Having become a mother to two boys in 1980 she took up her post as a youth worker which heralded a longstanding passion commitment and career in community led activism. Whilst studying for her social work qualification in 1990 she became the first Bangladeshi woman to be elected as a councillor for Tower Hamlets Council. In 1998 she became a Member of House of Lords, being the first Bangladeshi and Muslim woman to sit in British Parliament.

8. Close up of sari.jpg

Close-up of sari

Manzila has always been rooted in the communities of Tower Hamlets and has gifted her wedding sharee, bought from Modern Saree Centre, Brick Lane.

She was married in Bethnal Green at the age of sixteen and recalls it as a bitterly cold and snowy winter's day, with her feet absolutely frozen in her sparkly wedding sandals. Along the joy of her marriage she also experienced overwhelming feeling of loss, being alone for the first time, separated from family as her family did not approve of her marriage that time . However Manzila reconnected to her family soon after her marriage and family relationships are most significant in her life and in particular her mother who remains her greatest source of inspiration and support.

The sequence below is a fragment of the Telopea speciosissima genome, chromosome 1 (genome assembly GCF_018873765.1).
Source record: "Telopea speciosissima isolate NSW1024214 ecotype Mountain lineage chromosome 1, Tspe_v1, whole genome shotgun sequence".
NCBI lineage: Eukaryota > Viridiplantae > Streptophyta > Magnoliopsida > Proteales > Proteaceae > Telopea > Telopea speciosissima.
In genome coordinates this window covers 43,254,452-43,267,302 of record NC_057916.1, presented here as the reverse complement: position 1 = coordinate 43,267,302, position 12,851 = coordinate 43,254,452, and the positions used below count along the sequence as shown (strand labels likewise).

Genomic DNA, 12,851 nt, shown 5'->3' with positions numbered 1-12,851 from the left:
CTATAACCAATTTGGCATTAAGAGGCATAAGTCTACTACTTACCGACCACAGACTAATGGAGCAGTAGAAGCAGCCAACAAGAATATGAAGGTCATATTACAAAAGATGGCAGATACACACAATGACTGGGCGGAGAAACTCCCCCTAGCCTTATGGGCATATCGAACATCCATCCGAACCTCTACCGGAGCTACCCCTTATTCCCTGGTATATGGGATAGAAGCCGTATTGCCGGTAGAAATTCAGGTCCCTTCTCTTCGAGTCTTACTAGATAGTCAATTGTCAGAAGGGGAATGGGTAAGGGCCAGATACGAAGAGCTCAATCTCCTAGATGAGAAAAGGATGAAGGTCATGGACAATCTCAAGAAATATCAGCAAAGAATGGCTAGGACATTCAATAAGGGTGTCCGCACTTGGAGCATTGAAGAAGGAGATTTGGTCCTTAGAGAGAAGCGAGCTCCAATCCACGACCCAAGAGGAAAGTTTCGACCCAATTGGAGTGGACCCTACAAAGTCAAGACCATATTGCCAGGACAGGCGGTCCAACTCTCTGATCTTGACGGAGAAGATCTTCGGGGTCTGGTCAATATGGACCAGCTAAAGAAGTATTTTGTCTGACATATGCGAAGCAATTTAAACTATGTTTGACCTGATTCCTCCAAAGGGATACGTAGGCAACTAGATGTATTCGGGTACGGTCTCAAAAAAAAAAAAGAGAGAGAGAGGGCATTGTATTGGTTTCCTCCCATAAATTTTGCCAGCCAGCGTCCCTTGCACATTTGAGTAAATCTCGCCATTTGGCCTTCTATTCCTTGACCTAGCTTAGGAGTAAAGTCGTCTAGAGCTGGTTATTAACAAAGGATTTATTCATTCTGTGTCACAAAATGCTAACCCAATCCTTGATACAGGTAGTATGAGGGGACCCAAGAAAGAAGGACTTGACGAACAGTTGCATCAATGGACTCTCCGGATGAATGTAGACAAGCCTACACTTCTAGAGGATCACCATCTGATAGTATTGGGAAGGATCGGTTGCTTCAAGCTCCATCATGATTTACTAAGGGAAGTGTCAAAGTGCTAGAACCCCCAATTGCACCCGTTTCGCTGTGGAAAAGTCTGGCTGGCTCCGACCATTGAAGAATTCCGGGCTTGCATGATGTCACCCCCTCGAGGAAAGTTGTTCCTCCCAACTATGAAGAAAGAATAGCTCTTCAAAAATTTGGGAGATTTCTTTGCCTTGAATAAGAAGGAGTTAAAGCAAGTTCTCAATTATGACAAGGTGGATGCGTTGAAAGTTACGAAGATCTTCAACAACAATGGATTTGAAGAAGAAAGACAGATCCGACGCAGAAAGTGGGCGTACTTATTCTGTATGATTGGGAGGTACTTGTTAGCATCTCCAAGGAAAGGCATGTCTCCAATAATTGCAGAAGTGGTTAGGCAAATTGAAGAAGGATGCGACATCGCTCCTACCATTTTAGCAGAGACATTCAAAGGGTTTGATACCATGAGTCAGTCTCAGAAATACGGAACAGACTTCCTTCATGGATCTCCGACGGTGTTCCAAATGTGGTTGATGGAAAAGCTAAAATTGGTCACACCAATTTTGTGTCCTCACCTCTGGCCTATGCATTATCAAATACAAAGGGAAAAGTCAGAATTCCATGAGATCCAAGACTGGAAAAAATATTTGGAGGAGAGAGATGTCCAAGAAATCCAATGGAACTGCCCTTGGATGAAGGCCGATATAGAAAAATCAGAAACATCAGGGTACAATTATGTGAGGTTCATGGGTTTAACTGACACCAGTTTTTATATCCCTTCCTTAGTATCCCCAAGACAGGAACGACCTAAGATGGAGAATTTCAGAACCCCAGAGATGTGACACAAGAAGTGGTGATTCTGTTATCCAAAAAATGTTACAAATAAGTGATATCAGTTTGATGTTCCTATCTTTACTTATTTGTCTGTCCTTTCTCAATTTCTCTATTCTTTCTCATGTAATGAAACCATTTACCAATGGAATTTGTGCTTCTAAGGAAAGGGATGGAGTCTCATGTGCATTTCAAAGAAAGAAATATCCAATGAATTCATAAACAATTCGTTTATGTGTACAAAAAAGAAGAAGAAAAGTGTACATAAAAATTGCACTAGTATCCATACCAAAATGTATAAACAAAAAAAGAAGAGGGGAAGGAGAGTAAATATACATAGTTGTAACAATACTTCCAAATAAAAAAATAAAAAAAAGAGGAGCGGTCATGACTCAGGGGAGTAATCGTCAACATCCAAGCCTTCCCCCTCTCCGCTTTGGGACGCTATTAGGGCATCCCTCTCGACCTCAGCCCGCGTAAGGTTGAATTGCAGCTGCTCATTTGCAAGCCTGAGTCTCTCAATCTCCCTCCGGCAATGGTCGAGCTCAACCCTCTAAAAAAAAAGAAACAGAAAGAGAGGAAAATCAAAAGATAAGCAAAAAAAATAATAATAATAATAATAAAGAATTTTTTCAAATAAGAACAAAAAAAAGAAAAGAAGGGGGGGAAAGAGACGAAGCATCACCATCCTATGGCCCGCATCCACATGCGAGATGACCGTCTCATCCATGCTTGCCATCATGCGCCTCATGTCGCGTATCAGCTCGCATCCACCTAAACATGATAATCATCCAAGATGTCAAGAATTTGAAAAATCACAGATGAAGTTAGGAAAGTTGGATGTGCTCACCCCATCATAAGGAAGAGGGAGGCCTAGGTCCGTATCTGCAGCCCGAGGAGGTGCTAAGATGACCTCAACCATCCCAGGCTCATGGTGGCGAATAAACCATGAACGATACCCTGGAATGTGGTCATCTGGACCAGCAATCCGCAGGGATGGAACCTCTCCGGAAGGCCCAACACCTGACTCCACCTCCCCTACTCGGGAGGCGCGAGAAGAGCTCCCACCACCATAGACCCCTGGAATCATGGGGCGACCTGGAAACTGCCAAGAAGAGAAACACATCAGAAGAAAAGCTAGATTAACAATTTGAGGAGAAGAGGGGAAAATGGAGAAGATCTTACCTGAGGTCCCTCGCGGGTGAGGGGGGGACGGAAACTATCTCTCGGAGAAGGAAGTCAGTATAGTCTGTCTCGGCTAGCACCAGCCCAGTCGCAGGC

Manzila lives in Tower Hamlets and is blessed with five grandchildren and five children.

9. Lutfun recording her oral history interview (c) Julie Begum.jpg

Lutfun recording her oral history interview

© Julie Begum

"It is my culture… I’m [at] work I’m wearing sari, and at home I’m wearing long dress, it’s comfortable and outside I’m always wearing sari."